Though a bright sun had burned away the last of the morning overcast, a cool breeze negated the ray's warming effects; as Robin and Kylie paused in the shadow of the hulking old warehouse which housed the craft fair, Kylie shivered in her sleeveless blouse. Noticing her discomfort, Robin glanced about for a setting more protected from the breeze and sited in direct sun.
The wooden pier met the Embarcadero's broad promenade in a narrow concrete plaza enlivened by skateboarders and gaily dressed tourists dodging the skateboarders and a free-ranging mélange of mendicants and musician-beggars who sought to extract some of the visitors' wealth before they hurried past.
A sidewalk café’s sunny tables attracted Robin's eye, and he gestured to the cafe and said, "I missed lunch today. How about going there?"
Kylie swung round and her glossy ponytail swished most deliciously behind her. "Actually, I missed lunch too, and I'm absolutely starving."
"You should have said something," Robin admonished her, and she gave him a smile of satiric amusement. "I didn't want to distract you from these very serious negotiations."
He chuckled and then assumed a mock sternness. "Don't tell me you're not a serious collector."
"Perish the thought," she replied airily. "Though I am collecting unemployment checks."
"Ah, so that's how you can conduct serious negotiations in mid-afternoon."
"And what's your excuse?"
Having reached the cafe's sunniest table, Robin pulled a chair out for Kylie and then sat down across from her. "I sell things to independent groceries that people don't really need."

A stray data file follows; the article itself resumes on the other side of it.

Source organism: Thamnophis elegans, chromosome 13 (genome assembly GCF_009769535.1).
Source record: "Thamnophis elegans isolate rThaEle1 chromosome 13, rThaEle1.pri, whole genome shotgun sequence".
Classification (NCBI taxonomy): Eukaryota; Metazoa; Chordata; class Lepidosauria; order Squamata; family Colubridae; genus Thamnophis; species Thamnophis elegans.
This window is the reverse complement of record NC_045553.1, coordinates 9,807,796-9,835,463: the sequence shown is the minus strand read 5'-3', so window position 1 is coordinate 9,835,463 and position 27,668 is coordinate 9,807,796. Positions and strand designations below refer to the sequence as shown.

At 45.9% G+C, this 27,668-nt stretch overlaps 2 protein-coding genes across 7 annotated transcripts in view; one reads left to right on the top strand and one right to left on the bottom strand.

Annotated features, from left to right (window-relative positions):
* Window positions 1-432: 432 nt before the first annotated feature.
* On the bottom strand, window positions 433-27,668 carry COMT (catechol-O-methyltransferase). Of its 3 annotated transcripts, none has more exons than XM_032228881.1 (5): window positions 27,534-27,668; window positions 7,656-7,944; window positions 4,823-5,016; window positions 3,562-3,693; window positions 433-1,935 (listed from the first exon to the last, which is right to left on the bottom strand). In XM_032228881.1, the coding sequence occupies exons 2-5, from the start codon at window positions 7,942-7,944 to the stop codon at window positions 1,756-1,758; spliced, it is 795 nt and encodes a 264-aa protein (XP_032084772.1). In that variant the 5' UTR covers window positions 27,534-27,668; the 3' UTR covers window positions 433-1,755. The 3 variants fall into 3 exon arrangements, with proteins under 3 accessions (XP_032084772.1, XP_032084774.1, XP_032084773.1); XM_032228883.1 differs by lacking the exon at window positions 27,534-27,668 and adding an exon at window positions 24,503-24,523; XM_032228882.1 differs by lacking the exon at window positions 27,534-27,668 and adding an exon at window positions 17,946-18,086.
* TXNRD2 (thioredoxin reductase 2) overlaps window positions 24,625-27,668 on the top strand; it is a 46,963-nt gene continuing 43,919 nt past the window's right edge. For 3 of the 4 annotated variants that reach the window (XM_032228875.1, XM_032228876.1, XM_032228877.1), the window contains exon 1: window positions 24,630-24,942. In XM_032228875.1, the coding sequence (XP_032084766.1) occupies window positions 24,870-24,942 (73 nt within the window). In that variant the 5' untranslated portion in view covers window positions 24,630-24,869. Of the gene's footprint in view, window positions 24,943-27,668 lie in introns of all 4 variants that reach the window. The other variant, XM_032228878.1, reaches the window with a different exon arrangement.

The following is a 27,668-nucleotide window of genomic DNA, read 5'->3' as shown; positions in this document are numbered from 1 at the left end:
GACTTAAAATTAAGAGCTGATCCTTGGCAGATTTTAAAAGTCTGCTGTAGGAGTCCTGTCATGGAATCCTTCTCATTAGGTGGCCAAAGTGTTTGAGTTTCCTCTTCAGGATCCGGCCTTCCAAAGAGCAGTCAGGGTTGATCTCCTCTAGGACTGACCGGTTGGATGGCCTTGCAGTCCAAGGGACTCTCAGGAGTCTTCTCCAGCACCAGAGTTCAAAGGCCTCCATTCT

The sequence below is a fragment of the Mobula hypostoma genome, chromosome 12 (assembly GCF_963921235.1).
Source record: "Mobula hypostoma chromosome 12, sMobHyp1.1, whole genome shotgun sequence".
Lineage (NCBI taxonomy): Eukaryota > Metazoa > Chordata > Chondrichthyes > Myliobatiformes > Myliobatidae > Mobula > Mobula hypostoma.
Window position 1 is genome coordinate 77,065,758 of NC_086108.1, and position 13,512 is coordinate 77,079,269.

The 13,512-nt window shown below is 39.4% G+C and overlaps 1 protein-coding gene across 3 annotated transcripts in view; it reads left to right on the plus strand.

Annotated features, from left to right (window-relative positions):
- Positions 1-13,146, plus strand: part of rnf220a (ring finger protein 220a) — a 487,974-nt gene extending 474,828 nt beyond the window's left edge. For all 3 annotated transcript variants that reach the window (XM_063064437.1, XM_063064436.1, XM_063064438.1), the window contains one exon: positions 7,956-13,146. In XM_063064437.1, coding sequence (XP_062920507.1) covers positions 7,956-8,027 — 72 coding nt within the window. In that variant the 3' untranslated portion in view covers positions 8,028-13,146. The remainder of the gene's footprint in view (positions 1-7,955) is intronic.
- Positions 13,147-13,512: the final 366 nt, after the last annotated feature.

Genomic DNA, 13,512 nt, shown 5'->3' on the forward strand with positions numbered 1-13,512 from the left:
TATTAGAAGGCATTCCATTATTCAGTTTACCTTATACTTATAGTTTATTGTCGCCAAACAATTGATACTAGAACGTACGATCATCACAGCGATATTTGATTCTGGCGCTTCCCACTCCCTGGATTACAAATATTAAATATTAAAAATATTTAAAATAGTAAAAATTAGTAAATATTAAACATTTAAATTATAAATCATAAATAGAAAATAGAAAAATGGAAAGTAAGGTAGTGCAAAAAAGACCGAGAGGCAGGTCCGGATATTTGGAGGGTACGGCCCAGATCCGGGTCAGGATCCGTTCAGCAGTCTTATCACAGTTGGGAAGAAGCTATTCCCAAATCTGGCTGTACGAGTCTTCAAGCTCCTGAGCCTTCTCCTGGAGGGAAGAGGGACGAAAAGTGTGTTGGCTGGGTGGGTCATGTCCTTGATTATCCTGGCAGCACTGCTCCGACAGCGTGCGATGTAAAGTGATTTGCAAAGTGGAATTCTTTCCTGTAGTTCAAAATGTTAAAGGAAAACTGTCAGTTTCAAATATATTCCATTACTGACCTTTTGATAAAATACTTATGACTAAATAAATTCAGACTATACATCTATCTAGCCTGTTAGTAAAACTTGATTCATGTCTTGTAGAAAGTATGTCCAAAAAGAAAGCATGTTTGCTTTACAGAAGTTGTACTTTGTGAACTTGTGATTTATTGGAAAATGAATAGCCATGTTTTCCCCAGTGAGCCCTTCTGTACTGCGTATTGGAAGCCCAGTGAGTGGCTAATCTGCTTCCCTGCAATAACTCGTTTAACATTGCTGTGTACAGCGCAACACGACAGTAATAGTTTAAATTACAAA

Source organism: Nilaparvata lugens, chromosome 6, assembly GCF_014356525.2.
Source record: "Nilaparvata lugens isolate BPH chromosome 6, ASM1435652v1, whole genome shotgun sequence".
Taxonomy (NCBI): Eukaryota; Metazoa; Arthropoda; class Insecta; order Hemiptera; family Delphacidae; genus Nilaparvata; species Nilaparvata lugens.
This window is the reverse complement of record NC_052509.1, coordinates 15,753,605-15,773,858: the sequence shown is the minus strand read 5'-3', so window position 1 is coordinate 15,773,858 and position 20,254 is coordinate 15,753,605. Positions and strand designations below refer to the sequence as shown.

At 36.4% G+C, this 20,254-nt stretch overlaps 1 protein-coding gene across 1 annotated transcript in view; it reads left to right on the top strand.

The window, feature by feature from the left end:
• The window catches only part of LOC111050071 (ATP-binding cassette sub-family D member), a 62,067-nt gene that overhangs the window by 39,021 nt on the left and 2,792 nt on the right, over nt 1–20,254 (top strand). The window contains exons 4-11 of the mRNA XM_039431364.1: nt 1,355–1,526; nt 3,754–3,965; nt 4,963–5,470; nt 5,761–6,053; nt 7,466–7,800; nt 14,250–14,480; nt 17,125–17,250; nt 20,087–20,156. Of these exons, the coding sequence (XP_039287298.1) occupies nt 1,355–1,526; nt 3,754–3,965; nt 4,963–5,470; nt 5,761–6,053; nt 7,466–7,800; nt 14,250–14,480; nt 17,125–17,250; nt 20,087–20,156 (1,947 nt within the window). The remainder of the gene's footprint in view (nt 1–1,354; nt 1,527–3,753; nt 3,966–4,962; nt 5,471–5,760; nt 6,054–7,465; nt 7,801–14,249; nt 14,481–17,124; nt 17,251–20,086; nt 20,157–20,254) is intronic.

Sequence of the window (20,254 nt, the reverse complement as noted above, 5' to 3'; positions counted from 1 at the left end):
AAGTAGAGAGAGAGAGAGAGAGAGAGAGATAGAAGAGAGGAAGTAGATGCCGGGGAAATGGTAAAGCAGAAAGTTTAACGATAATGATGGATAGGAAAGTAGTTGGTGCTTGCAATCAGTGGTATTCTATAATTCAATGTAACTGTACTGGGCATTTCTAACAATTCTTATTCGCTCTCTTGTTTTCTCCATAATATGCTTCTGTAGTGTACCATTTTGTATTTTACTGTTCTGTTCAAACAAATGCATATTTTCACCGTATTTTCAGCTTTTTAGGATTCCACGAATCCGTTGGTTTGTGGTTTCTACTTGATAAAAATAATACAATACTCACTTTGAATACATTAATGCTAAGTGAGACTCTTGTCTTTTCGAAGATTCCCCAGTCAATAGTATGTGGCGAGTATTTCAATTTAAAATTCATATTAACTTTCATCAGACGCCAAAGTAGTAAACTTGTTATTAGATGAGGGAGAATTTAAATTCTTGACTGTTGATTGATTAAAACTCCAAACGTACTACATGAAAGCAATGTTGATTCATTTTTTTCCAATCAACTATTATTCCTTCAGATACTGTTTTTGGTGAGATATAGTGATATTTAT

"Then you should be amazingly wealthy."
Robin answered with a wan sigh. "Not in this economy. I make enough to rent a tiny studio and pay my taxes."
"So how do you know Alexia?"
"We're neighbors. How about you and Ross?"
"Apparently neighbors make the best negotiators," Robin offered, and Kylie flashed him an exaggerated steely gaze. "Yes, ready and willing to drive the hardest bargain possible."
Kylie's phone chirped and as Robin glanced at the menu she took the call.
Ross's voice had a low hard edge. "He better be paying for that fancy lunch," he hissed. "We're on a tight budget. How are the negotiations going so far?"
Openly facing Robin, she said in a voice easily audible to him, "He's a tough cookie. I don't think we'll get a one-to-one swap."
Robin glanced up from the sheet and winked in acknowledgement of her tease.
"Swine!" Ross grumbled. "Well, do your best, but get the T-20Z."
No sooner had they ordered Vietnamese-style grilled oyster sandwiches with pommes frites than Robin's phone announced an incoming call with the first bars of Beethoven's violin Romance in F.
"Don't let that little tart soften you up with a cheap lunch," Alexia's voice snapped harshly. "How are things going so far?"
"We've got a very a tough cookie on our hands," Robin murmured, and Kylie's Mona Lisa smile acknowledged his ploy.
"Don't tell me she wants something more than the poster?"
"Let's just say we're very far apart right now," Robin said sternly, and Alexia's frustrated sigh was audible even to Kylie. "It's always the skinny little broads you have to watch out for," she said darkly. "If you get that poster, I'll owe you a huge, huge favor—you name it."